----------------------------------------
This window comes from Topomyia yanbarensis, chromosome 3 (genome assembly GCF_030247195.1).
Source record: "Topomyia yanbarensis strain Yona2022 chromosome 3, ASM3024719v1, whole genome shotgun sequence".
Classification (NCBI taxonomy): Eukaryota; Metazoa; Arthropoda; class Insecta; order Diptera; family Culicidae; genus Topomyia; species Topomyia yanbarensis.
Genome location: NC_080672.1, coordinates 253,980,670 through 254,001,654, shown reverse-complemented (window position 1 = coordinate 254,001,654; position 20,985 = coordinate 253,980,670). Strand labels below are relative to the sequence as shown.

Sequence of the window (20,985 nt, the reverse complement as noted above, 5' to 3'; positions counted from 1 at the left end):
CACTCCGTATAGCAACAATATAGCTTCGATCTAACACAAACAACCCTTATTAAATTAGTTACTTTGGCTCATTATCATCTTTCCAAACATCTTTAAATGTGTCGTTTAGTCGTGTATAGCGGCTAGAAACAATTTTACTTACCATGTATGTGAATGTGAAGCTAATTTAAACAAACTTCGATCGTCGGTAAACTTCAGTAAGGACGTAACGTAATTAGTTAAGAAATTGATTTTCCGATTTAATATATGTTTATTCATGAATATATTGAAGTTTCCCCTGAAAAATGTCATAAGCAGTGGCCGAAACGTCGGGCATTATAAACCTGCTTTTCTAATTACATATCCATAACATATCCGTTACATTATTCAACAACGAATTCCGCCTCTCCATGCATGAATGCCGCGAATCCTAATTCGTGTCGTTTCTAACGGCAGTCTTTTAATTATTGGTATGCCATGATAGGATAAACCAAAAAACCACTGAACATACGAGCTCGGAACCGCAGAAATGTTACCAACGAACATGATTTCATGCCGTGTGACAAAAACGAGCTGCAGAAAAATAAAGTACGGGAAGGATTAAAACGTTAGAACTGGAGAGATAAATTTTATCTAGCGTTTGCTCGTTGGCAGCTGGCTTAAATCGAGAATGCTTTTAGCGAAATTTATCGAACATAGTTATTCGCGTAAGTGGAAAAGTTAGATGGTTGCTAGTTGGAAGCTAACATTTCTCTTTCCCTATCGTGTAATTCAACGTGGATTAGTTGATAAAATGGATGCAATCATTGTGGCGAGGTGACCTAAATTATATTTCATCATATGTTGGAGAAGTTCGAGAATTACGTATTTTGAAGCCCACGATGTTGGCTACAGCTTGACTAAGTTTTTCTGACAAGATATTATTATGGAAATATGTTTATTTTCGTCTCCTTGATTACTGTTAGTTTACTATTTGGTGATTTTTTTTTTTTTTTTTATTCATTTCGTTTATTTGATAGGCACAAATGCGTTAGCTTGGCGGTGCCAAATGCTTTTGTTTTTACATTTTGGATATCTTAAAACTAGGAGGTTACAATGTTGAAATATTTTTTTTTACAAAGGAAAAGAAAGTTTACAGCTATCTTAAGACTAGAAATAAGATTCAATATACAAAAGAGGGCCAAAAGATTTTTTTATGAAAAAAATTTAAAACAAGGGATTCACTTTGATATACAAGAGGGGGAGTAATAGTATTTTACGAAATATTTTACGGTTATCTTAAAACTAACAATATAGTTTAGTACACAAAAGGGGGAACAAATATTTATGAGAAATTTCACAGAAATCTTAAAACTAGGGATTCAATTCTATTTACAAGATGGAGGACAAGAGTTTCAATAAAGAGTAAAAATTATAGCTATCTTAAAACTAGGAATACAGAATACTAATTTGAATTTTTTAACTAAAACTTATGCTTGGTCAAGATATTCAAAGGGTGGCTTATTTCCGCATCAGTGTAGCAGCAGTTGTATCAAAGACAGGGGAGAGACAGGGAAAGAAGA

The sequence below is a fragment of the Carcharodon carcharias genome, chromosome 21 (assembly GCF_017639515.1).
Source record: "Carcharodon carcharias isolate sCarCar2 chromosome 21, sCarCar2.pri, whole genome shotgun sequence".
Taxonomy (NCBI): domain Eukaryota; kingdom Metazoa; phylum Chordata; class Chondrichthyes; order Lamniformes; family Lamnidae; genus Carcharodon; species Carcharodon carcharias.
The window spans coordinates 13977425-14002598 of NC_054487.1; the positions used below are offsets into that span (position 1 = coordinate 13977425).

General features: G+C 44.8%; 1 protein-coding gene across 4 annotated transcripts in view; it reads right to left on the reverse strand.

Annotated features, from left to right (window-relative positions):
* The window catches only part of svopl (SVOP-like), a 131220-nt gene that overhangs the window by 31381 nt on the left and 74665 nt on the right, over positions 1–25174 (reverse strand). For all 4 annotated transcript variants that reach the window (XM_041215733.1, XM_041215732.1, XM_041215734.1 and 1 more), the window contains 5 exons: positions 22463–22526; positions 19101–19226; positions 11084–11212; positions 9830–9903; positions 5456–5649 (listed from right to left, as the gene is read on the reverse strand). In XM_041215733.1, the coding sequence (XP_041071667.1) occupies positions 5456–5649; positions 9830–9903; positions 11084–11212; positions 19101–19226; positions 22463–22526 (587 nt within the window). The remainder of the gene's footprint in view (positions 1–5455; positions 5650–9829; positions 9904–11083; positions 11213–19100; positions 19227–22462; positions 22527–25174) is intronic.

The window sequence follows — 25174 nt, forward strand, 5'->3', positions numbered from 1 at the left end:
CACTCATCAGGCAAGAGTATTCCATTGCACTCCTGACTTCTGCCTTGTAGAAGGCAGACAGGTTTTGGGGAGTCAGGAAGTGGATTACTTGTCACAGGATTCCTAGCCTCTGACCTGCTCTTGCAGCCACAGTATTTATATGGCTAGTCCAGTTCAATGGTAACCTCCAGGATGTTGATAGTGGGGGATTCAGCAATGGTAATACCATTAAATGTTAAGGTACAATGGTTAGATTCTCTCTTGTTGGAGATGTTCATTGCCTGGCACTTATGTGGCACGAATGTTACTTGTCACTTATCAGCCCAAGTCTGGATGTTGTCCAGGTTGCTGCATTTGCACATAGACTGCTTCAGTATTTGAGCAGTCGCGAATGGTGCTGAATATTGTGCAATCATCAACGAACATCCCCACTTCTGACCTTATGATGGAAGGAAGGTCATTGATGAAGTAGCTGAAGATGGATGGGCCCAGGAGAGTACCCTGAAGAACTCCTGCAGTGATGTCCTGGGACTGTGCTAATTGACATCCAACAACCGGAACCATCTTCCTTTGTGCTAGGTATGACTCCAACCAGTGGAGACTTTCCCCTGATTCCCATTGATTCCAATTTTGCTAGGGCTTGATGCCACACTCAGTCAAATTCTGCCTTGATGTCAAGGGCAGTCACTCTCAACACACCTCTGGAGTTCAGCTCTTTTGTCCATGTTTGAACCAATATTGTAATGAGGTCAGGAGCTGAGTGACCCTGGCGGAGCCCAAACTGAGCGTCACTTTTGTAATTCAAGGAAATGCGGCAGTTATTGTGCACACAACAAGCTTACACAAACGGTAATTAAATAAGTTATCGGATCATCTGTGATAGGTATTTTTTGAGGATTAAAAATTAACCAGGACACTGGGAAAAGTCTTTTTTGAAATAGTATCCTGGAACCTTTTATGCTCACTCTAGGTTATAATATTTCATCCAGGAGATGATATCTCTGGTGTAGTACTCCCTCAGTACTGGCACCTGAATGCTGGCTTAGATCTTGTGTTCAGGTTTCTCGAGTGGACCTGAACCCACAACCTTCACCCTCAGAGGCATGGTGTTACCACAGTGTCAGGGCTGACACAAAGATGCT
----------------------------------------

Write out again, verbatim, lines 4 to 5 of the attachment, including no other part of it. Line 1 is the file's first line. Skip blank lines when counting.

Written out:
Genome location: NC_080672.1, coordinates 253,980,670 through 254,001,654, shown reverse-complemented (window position 1 = coordinate 254,001,654; position 20,985 = coordinate 253,980,670). Strand labels below are relative to the sequence as shown.

Sequence of the window (20,985 nt, the reverse complement as noted above, 5' to 3'; positions counted from 1 at the left end):